5. What’s the basis for challenges to the California law?
Essentially, reverse discrimination. Judicial Watch, a conservative advocacy group, filed a complaint on behalf of California taxpayers. It alleges that the law runs afoul of a 1996 voter-approved provision of the state constitution prohibiting the government from discriminating against or granting preferential treatment to individuals or groups based on race, sex and color. The group is urging a judge to void the mandate; a trial is set for Dec. 1 in Los Angeles Superior Court. A separate lawsuit has been brought in federal court in Sacramento by an investor in a medical device maker. It alleges that the gender quota “seeks to force shareholders to perpetuate sex-based discrimination.” Creighton Meland Jr., a shareholder of OSI Systems Inc., is asking a judge to rule that the law violates the “equal protection” clause in the 14th Amendment of the U.S. Constitution, which requires that state laws treat people in the same circumstances alike. A hearing on Meland’s request for an injunction to temporarily block the law is set for Oct. 19.
6. What if the California law is overturned?
Even without it, multiple initiatives will keep the pressure on companies to reach gender parity among board directors. Large investors such as BlackRock Inc. and State Street Global Advisors now vote against sitting directors on all-male boards to pressure companies to name women. Goldman Sachs Group Inc. will no longer underwrite initial public offerings for companies that lack at least two diverse members. Among the largest IPOs in 2020, only one board lacked a female member, according to 5050 Women on Boards. Nasdaq Inc. has won regulatory approval to require its index member companies to begin disclosing the gender, ethnic and racial diversity of their boards over the next year. Within five years, companies must either meet minimum diversity standards or explain their inability to do so. That rule faces a legal challenge by a group led by Edward Blum, the longtime conservative activist and affirmative-action foe who previously sued unsuccessfully to stop Harvard University from taking race into account in admissions decisions.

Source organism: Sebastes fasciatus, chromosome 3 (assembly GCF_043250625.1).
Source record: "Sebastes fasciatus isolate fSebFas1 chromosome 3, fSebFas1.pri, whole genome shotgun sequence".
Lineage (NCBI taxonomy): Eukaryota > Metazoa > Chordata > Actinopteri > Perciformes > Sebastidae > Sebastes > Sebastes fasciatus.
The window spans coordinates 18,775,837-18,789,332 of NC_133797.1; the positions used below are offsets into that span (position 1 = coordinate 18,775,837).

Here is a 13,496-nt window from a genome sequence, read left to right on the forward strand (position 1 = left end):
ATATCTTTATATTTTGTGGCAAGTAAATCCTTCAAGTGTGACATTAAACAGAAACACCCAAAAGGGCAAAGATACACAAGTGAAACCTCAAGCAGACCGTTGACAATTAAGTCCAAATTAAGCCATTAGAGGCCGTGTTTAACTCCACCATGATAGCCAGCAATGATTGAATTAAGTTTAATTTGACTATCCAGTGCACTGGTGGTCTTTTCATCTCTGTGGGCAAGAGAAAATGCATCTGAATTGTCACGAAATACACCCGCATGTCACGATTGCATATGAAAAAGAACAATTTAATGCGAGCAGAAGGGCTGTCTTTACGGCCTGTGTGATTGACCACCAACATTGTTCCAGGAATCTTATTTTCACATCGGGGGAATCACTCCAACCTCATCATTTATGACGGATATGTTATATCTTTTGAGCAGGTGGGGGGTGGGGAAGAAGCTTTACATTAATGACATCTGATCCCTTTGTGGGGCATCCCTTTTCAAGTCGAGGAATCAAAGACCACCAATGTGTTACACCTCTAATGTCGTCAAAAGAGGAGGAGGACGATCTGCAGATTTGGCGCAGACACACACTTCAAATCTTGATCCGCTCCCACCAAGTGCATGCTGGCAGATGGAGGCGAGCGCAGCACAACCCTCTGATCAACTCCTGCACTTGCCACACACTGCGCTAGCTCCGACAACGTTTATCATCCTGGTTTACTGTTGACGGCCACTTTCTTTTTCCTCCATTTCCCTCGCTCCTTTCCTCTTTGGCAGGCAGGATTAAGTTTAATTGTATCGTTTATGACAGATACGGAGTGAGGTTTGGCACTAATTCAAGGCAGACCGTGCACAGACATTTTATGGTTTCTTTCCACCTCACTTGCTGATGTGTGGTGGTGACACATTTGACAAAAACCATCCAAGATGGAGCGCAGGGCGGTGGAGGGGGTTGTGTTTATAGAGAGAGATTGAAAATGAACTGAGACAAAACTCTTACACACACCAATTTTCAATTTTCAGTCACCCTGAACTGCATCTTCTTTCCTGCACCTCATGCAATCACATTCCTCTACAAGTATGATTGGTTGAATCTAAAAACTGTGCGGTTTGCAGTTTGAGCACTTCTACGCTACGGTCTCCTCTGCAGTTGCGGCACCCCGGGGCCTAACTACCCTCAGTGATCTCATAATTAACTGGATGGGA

7. How does the U.S. compare with other countries?
Norway became the first country to legislate gender balance on corporate boards and reached a target in 2007 of having no board of more than nine members filling fewer than 40% of its seats with either sex. By 2020, 42% of board directors in Norway were women, while in France, which adopted a 40% quota for women directors in 2011, the figure was 43%, the group European Women on Boards said in a report last year. Belgium, Italy, Germany, Portugal and Austria also have binding quotas for women on boards. Greece adopted a 25% quota that took effect in July for companies on the Athens Stock Exchange. The popularity of quotas helps explain why, as of September, almost 37% of board seats in Stoxx Europe 600 companies were held by women, according to Bloomberg data. Similar to the pressure from Wall Street institutions, the U.K-based fund Legal & General Investment Management this year adopted a policy of voting against directors on S&P 500 boards with less than 25% female directors. Still, the growth in women directors in Europe isn’t guaranteeing more power for women elsewhere in companies, as fewer than one in 10 board chairs or CEOs are women, according to the European Institute for Gender Equality. The European Women on Boards study similarly found that only about 14% of jobs in the c-suite went to women.
The Reference Shelf
©2021 Bloomberg L.P.